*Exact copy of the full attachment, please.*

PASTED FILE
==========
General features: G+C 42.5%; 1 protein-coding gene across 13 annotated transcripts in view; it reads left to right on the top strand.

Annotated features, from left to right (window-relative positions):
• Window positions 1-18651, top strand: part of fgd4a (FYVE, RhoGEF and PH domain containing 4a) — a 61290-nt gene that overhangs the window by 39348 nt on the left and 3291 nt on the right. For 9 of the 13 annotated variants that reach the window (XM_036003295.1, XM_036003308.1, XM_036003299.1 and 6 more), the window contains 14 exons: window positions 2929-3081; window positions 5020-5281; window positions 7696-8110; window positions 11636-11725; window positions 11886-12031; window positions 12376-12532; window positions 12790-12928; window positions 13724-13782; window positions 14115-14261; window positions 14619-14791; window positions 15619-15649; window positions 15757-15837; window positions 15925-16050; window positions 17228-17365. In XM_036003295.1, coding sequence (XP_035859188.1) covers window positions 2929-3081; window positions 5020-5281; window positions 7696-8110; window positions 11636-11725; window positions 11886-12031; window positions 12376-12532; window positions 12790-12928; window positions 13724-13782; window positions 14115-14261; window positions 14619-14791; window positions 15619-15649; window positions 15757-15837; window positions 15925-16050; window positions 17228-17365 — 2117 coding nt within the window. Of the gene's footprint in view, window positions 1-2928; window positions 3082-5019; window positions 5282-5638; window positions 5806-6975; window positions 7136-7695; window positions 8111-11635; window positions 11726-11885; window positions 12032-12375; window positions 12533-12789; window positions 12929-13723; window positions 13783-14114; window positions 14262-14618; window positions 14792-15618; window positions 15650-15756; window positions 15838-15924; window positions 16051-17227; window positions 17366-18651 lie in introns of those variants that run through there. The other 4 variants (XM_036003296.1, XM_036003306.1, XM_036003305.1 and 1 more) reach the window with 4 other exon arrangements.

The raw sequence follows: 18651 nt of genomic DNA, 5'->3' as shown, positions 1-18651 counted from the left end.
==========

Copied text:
General features: G+C 42.5%; 1 protein-coding gene across 13 annotated transcripts in view; it reads left to right on the top strand.

Annotated features, from left to right (window-relative positions):
• Window positions 1-18651, top strand: part of fgd4a (FYVE, RhoGEF and PH domain containing 4a) — a 61290-nt gene that overhangs the window by 39348 nt on the left and 3291 nt on the right. For 9 of the 13 annotated variants that reach the window (XM_036003295.1, XM_036003308.1, XM_036003299.1 and 6 more), the window contains 14 exons: window positions 2929-3081; window positions 5020-5281; window positions 7696-8110; window positions 11636-11725; window positions 11886-12031; window positions 12376-12532; window positions 12790-12928; window positions 13724-13782; window positions 14115-14261; window positions 14619-14791; window positions 15619-15649; window positions 15757-15837; window positions 15925-16050; window positions 17228-17365. In XM_036003295.1, coding sequence (XP_035859188.1) covers window positions 2929-3081; window positions 5020-5281; window positions 7696-8110; window positions 11636-11725; window positions 11886-12031; window positions 12376-12532; window positions 12790-12928; window positions 13724-13782; window positions 14115-14261; window positions 14619-14791; window positions 15619-15649; window positions 15757-15837; window positions 15925-16050; window positions 17228-17365 — 2117 coding nt within the window. Of the gene's footprint in view, window positions 1-2928; window positions 3082-5019; window positions 5282-5638; window positions 5806-6975; window positions 7136-7695; window positions 8111-11635; window positions 11726-11885; window positions 12032-12375; window positions 12533-12789; window positions 12929-13723; window positions 13783-14114; window positions 14262-14618; window positions 14792-15618; window positions 15650-15756; window positions 15838-15924; window positions 16051-17227; window positions 17366-18651 lie in introns of those variants that run through there. The other 4 variants (XM_036003296.1, XM_036003306.1, XM_036003305.1 and 1 more) reach the window with 4 other exon arrangements.

The raw sequence follows: 18651 nt of genomic DNA, 5'->3' as shown, positions 1-18651 counted from the left end.